Two well-to-do girls and their mother falling on hard times because of the death of their beloved father (and perfidy of their sister-in-law and weakness of their brother) is a very different story from the same trio suffering (sort of? There's no real urgency felt to their financial situation) because all three knew, to some extent, of the wicked deeds of their politician father and chose to cover it up. While his bad behavior went further than any of them realized, they're not quite blameless here, and that makes them a lot less sympathetic. 

Plus, it's 2021. Who in their right mind wants to read about politics, especially corrupt politicians, right now?
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I thought this was a great adaptation of Sense and Sensibility. However, while somewhat secondary to the story of the women perservering, the two romances were blah.
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Really enjoyed this modern retelling of Sebse and Sensibility.I enjoyed the dialogue the story line.I found the book very entertaining will be recommending the book and the author.#netgalley#harlequinbooks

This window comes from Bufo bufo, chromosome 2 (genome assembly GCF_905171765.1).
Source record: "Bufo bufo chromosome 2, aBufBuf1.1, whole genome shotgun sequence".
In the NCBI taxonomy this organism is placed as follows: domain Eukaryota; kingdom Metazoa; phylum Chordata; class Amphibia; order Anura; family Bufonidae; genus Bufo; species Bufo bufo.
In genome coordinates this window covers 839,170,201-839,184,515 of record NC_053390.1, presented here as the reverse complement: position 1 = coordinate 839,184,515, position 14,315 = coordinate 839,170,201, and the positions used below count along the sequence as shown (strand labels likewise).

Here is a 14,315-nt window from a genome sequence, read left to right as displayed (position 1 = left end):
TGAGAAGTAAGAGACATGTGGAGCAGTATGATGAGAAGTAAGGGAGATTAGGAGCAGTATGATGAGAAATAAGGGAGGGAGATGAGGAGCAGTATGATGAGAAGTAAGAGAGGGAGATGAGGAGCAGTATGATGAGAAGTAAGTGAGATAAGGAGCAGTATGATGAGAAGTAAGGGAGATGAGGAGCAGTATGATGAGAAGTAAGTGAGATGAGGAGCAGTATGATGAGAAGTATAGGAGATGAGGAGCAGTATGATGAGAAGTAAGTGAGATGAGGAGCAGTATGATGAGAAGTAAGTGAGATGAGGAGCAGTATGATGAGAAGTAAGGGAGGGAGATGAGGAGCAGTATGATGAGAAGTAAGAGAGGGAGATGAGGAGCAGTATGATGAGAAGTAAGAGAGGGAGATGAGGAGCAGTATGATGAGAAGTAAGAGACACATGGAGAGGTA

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It took me a while to get into this book. I didn't feel much sympathy for the ladies of the house. I'm sure the author's goal was to reveal the inner strength of Cricket, Wallis, and Daisy, but I thought it was a bit prolonged to keep my interest. This has been such a grueling year for politics. I read to escape, and this book just pulled me back into the mud that mades up our government.
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A modern retelling of "Sense and Sensibility" is told here. Daisy thought her life was in order, but she was wrong. Her father dies and it becomes known he had been having an affair and scandal breaks out. Her mother must sell the old family home and she and her sister, Wallis, must move. Atlas, Daisy's best friend, remains faithful at her side, but Wallis seems to be falling for completely the wrong man - and when he breaks it off with her, she is devestated. Daisy must pick up the pieces for her sister, even as she finds out Atlas is writing an expose on her father. Can Daisy keep her family out of the spotlight and change their reputation?